A study published in the April 15th, 2005 issue of the Environmental Science and Technology Journal reveals that children riding in diesel powered school buses are exposed to larger amounts of pollution inside the bus than outside. The study which was carried out by researchers at the University of California, Berkeley measured pollution levels in six empty school buses traveling established routes in Los Angeles.
Researchers found that in a single day, on average, a child riding a school bus is likely to breathe in 7 to 70 times more exhaust from the bus when compared to the school bus emissions a resident is likely to inhale in an urban area. It was observed that emissions from the engine crankcase were directly entering the bus before they were treated by scrubbers. Estimates indicate that for every metric ton of pollution emitted by a school bus, the cumulative mass of pollution inhaled by 40 or more kids on the bus was comparable to or larger than the cumulative mass inhaled by all other people in an urban area. Scientists concluded that the clean-up of school buses would be more cost effective in terms of health care savings when compared to clean-up of other heavy-duty vehicles. There are approximately 500,000 school buses in the country of which 90% are diesel powered.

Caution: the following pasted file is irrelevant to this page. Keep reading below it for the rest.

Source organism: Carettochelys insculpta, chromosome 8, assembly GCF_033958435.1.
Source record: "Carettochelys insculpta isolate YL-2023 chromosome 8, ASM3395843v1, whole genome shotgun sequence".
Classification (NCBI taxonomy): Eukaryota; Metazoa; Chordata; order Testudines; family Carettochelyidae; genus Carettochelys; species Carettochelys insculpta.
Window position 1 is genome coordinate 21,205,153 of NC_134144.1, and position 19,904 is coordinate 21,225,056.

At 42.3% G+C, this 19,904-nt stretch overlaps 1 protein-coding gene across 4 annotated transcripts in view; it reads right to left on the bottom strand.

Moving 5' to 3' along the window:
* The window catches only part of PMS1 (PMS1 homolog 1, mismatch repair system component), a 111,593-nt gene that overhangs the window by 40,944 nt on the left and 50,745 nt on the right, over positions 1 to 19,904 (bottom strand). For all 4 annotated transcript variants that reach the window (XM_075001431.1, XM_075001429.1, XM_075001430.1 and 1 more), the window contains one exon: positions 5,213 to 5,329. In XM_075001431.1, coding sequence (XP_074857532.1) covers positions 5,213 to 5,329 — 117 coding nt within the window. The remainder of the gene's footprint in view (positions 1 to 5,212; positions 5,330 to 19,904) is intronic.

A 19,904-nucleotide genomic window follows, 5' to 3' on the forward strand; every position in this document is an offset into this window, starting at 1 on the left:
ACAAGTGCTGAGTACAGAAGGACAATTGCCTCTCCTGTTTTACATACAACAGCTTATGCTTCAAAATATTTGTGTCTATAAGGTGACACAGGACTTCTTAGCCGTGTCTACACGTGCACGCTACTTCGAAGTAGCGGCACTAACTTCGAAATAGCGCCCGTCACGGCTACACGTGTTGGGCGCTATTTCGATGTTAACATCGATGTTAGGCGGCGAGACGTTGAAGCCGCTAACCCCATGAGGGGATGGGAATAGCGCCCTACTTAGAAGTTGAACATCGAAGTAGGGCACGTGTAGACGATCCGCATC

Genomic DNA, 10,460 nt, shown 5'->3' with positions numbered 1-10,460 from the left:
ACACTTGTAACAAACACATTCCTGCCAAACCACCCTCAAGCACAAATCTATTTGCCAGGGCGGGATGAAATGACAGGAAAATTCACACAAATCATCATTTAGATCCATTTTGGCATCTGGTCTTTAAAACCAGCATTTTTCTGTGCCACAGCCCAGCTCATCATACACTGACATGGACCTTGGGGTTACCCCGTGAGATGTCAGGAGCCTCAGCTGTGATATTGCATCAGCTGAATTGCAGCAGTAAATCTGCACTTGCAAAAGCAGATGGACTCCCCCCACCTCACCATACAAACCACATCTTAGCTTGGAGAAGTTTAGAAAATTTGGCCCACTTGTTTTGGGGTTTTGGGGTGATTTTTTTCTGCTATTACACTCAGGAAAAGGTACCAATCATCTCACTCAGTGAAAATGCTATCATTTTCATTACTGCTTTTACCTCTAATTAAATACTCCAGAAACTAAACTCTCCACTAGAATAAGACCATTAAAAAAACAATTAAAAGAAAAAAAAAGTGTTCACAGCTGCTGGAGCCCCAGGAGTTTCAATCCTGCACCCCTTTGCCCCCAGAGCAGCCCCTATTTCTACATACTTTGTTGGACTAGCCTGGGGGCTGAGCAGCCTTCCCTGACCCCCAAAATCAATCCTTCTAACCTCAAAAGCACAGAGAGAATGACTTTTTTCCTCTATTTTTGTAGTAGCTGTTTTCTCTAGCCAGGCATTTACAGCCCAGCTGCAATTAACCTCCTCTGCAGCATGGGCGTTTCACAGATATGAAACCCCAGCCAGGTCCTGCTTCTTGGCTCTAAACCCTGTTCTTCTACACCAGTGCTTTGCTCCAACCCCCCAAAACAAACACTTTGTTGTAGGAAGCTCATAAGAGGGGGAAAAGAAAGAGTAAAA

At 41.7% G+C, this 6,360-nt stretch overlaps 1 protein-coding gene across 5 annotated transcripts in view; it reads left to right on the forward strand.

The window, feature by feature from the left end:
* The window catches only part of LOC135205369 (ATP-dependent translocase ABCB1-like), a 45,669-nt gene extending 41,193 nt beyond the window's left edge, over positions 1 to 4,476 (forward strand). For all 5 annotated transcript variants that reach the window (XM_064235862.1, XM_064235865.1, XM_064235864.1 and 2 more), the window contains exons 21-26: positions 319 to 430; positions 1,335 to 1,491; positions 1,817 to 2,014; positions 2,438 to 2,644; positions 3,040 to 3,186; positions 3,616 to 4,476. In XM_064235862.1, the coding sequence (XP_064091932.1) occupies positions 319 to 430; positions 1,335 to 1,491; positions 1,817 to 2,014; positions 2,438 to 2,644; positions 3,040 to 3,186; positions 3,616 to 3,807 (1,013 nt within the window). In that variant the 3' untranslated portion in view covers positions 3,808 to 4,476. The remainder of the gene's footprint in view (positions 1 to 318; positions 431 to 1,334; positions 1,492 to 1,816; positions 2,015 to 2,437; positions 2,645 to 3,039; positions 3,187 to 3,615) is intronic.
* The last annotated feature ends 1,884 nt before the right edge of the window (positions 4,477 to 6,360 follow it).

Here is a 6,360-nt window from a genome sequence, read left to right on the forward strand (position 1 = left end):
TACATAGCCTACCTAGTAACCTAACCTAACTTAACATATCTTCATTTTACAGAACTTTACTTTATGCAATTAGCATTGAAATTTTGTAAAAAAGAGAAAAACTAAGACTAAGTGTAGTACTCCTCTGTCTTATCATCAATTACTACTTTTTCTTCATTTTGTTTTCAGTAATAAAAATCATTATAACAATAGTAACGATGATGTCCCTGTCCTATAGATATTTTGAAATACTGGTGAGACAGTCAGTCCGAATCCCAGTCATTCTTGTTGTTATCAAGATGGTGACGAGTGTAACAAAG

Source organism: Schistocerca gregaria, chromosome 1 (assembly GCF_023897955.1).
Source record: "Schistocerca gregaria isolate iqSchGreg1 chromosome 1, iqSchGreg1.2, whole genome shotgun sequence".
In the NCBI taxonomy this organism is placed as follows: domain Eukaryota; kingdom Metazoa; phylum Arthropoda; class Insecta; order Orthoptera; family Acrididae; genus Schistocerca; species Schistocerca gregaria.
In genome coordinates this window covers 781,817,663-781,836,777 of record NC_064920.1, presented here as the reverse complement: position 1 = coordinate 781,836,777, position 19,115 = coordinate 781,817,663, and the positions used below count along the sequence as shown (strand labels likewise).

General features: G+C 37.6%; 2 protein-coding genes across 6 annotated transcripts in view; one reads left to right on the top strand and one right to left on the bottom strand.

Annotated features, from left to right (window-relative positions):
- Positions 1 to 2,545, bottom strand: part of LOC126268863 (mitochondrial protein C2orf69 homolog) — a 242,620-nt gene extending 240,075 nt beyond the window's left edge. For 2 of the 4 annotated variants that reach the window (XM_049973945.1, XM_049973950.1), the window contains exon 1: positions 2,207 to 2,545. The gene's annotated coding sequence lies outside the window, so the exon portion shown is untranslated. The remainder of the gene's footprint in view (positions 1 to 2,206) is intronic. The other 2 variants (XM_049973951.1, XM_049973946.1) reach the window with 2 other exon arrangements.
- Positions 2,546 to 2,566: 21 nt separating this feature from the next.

Abstract of the study available at: